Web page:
On Breed Discrimination, Bestiality and Pound Seizure
Florida law bans breed discrimination, with the exception of Miami-Dade County, which has a ban on pitt bull-type dogs. However, bills have been introduced that would allow local governments to ban the possession of Pit bulls, Rottweilers, German Shepherds and other breeds.
The Animal Rights Foundation of Florida says:
You Can Help
1. Contact Rep. Thurston and Sen. Hill and ask them to withdraw their bills. Please be polite!
• Senator Anthony C. "Tony" Hill, Sr.
E-mail: email@example.com; phone: (866) 867-0289
• Representative Perry E. Thurston, Jr.
E-mail: click here; phone: (954) 762-3746
Remind them that local governments in Florida are already free to adopt regulations for so-called "dangerous dogs". Banning a specific breed does not effectively address the problem of dangerous dogs and penalizes responsible dog guardians. There are more appropriate methods of curbing dangerous dog behavior, such as stopping the breeding of dogs for fighting and restricting the chaining of dogs.
2. Write or call your state legislators and ask them to vote NO on House Bill 189 and Senate Bill 922.
Also, believe it or not, Florida doesn't have a law against bestiality. "Sexual Activities Involving Animals" has been introduced (HB 273 and SB 448). If it passes animals it would, at least on the books, make animals safe from sexual predation by humans . . . and it would make me less embarrassed to live here.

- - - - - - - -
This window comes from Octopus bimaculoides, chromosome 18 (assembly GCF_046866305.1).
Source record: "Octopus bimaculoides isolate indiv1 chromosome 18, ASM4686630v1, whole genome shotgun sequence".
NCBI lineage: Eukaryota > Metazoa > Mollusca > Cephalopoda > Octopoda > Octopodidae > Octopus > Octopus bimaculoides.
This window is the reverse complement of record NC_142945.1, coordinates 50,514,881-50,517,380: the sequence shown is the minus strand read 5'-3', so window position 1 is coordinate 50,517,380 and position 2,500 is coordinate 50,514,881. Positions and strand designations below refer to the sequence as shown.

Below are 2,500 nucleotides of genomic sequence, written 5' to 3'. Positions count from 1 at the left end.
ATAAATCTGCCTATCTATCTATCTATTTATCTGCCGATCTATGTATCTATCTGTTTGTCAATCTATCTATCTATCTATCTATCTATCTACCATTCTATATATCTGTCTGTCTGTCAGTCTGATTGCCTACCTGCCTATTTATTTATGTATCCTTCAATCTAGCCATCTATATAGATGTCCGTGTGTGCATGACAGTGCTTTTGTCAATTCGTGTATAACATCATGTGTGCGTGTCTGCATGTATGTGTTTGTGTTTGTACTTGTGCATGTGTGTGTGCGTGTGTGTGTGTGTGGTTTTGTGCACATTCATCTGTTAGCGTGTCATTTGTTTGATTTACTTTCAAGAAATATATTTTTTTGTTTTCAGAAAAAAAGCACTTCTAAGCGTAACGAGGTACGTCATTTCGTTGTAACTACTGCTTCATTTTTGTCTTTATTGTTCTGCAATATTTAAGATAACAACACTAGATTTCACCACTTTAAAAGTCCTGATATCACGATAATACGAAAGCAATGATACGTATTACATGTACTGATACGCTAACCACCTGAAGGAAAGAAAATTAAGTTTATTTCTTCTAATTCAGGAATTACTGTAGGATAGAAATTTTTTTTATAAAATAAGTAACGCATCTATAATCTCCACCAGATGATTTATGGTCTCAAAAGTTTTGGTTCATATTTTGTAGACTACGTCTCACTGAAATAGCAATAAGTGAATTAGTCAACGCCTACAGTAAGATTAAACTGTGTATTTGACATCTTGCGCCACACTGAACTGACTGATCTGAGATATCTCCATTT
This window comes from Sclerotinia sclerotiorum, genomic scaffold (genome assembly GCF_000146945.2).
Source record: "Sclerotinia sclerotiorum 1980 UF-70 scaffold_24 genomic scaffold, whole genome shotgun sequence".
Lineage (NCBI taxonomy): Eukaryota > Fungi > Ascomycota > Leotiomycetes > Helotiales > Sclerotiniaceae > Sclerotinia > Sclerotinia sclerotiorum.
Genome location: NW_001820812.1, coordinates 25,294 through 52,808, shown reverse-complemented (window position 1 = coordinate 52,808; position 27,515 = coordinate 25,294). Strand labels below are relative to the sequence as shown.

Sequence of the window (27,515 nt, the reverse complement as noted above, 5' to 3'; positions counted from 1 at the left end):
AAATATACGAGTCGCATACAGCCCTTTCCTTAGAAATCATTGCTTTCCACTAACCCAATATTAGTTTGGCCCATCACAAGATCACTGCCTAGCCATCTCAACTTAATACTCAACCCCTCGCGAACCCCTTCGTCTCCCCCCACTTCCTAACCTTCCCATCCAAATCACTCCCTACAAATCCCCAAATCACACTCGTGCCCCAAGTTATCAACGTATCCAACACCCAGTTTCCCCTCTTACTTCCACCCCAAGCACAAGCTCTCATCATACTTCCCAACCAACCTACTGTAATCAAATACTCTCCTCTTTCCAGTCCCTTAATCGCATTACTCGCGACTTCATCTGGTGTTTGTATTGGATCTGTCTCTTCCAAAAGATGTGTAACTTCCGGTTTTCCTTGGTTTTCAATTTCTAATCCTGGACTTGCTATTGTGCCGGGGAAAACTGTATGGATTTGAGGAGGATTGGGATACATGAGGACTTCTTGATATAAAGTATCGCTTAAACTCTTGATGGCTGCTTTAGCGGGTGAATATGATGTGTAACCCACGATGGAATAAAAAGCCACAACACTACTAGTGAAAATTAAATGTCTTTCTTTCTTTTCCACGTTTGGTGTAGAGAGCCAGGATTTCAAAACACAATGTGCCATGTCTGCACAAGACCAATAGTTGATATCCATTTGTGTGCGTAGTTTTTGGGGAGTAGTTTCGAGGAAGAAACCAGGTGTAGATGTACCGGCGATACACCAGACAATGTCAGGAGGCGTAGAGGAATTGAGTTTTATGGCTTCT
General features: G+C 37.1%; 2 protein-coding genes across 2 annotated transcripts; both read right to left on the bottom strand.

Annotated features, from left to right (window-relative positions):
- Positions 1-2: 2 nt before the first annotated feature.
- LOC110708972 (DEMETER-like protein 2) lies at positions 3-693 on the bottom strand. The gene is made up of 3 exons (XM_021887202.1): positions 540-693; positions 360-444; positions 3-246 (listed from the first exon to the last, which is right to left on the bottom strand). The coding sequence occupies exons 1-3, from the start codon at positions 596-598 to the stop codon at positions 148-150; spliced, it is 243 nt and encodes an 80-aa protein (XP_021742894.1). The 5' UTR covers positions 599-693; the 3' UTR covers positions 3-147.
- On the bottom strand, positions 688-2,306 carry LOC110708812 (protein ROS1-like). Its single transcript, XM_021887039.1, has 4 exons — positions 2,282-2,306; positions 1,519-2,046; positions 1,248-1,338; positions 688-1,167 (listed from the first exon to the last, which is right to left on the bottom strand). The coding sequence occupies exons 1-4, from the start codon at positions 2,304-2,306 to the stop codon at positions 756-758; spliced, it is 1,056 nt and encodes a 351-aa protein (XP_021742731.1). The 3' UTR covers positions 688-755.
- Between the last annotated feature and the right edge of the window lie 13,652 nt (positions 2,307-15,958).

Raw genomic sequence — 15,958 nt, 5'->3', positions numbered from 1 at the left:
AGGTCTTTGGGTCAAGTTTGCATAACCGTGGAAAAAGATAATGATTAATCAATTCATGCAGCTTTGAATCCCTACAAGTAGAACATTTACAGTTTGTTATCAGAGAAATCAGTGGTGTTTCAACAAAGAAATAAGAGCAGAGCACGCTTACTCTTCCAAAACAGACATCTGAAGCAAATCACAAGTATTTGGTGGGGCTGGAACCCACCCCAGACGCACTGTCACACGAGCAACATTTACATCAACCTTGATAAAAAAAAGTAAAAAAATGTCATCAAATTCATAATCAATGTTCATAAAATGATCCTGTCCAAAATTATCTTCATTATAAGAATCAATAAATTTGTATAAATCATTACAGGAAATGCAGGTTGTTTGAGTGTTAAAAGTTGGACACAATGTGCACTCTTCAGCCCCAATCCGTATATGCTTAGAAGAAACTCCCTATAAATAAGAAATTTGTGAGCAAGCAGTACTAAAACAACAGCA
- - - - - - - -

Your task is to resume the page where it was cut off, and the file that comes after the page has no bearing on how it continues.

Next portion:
Senator Nan Rich has introduced the bill in the Florida Senate, and Representative William Snyder will be sponsoring the House version. (The 2009 Legislative Session begins March 3, 2009.)
What You Can Do
Please contact your state Senator and Representative and urge them to support this important bill by signing-on as a co-sponsor. A simple and brief message can be effective, such as, "As your constituent, I ask that you co-sponsor the bill ’Sexual Activities Involving Animals.’” Don’t forget to sign your letter with your full name and address so your legislators can confirm that you are a constituent and respond to you.
And finally, I meant to research this but haven't had time, so if anyone knows the answer, please comment. Raina e-mailed:
I was told an interesting thing today by my local ACO [I'm assuming that's Animal Control Officer]. He told me that if an animal is spayed or neutered, the researchers do not want the animal. They only want to purchase “intact” animals, as they call it. I do not know if this is true but he said they used to have labs contact the pound and ask if they had any dogs, especially hound breeds that were intact that they might like to get rid of. The never wanted spayed or neutered animals.
He was deeply offended and knew just what they were up to and never let them get any of the animals.